Shannon (Giraffe Days)'s Reviews > Pride and Prejudice

Pride and Prejudice by Jane Austen
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Oct 05, 2009

it was amazing
bookshelves: classics, 2007, re-read, book-club
Read in December, 2007

This is a re-read for me, only I can't remember if I've read it once, twice or how many times before. At least twice, I think, but so long ago that it was like reading it for the first time. I just had this urge to read it again, I can't explain it but I'm glad I did.

I probably don't need to describe the plot, I'm sure everyone knows it by now. I actually never studied this book at school or uni, so I've never delved into it and explored the themes or anything. Some people seem to find it, or elements of it, offensive to modern-day sensibilities, such as the absorption of certain characters in 'catching' a man and getting married. To be honest, I think one of the reasons why Austen's books are still so popular is because of their familiarity (as well as their sense of humour, the clash of characters, and that age-old quest for love): plenty of people are preoccupied with exactly the same things today. The 'meat market' is still there - in the form of pubs, clubs and other 'dos rather than balls. Language and costumes may have changed, but just look at that ridiculous tv show "The Bachelor" - it's catchphrase could easily be "A single man in possession of a good fortune must be in want of a wife." Though, cynically, they're more like Wickham - again, a very familiar character.

Back to the humour for a moment. The wit in the dialogue always makes me chuckle, even when the lines are so well-known I see them coming. There is a dry amusement between the lines when describing the interactions between characters, the way they dance around each other. The skill with which characters like Darcy and Mr. Collins are written is supurb, and even though they are rarely described you get a clear sense of their figure etc. - and personality - through the way they speak. Austen manages in a few well-chosen words to capture an entire scene or personality.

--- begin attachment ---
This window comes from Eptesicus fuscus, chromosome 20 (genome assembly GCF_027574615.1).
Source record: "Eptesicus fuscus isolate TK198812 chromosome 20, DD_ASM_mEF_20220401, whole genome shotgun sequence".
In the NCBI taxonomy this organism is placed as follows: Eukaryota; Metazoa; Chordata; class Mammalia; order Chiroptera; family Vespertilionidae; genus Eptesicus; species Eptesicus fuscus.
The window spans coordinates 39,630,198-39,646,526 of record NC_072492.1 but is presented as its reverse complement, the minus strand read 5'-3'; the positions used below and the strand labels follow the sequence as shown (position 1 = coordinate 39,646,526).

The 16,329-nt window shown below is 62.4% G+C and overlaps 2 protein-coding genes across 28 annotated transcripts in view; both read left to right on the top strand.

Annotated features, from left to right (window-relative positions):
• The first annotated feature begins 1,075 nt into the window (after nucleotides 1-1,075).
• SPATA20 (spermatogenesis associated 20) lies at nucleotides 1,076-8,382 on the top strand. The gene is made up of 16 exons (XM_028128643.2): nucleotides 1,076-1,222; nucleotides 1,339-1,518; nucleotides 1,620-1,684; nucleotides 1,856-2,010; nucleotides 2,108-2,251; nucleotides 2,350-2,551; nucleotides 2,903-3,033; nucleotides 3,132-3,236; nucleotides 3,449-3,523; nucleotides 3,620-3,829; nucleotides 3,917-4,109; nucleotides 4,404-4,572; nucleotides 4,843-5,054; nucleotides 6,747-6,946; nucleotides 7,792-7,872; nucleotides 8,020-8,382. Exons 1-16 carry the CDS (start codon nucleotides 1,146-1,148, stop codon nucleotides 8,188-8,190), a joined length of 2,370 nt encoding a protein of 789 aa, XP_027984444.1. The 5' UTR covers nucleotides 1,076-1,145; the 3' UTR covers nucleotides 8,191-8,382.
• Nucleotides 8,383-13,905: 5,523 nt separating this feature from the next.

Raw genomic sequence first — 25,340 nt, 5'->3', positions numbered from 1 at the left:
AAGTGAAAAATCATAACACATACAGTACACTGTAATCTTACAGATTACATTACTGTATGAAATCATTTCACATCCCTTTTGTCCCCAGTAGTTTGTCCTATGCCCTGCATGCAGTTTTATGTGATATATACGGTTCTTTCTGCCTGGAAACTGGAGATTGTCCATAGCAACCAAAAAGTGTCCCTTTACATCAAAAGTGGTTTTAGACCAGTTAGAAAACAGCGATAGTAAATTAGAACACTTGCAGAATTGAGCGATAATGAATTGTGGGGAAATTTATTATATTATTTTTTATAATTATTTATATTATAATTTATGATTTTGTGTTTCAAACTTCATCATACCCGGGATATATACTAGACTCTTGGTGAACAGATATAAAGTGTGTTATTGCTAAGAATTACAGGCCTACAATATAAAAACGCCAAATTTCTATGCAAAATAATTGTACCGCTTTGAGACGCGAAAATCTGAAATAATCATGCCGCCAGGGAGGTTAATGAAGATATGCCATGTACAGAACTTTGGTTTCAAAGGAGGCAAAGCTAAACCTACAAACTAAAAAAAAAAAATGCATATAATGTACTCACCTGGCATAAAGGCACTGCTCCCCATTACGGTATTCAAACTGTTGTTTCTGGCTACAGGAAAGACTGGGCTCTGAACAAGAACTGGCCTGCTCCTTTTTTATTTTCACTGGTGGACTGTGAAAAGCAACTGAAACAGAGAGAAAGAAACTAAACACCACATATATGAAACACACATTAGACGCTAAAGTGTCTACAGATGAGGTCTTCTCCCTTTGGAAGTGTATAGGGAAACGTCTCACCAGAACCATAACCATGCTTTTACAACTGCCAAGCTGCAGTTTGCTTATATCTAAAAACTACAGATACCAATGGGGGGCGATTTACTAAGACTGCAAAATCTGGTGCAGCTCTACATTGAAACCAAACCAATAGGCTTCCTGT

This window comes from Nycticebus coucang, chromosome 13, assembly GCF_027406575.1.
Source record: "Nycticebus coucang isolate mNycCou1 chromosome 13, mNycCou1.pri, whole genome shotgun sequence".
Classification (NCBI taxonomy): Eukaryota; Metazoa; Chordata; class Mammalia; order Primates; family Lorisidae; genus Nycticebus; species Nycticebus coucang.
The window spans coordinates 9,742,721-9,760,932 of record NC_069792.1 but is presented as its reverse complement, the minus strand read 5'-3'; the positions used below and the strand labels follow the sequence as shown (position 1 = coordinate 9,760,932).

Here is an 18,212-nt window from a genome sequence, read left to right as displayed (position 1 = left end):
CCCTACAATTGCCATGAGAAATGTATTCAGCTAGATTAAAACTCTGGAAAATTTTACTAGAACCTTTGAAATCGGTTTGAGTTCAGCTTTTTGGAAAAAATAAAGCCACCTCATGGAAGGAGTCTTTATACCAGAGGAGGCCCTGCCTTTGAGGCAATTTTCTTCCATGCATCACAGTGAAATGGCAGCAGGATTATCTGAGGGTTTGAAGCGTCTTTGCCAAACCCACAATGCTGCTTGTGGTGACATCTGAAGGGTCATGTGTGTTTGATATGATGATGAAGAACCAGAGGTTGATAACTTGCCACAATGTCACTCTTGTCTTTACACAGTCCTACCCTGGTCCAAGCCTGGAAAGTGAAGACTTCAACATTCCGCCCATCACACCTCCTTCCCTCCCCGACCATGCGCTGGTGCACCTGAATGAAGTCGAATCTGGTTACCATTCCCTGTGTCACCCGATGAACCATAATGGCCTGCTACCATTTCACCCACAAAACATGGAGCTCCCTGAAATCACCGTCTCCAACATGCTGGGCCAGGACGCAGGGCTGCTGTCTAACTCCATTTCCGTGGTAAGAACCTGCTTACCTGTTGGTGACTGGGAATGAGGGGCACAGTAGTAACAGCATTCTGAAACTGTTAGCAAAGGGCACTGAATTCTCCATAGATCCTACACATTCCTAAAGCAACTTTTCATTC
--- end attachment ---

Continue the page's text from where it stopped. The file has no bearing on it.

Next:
It's so nice to go back to the source and read the original text after watching the series and the more recent movie so many times. There were things, little details, that I had forgotten or barely noticed before, which pleasantly surprised me. Most of all, it confirmed my opinion that the recent movie is an excellent adaptation of a long, detailed book, and easily my favourite. (I've seen the much older series as well, the one where Darcy walks around like he has a stick up his bum. Compared to that, Collin Firth's Darcy was a breath of fresh air.)

I wonder, too, if we can go back to this non-formulaic structure of a love story. How many movies have you seen that are, in structure and basic plot, exactly the same? A few British movies have managed to play around with it a bit, like Bridget Jones's Diary, Love Actually and Four Weddings and a Funeral. What keeps my attention with P&P - and what no doubt makes it a tricky book to capture on film - is the life-like, everyday-ness of the plot, the turns you can't predict unless you're already familiar with the story, that feeling like it really happened because it doesn't feel contrived at all - that kind of structure makes an old book like P&P feel fresher than the latest romantic-comedy release.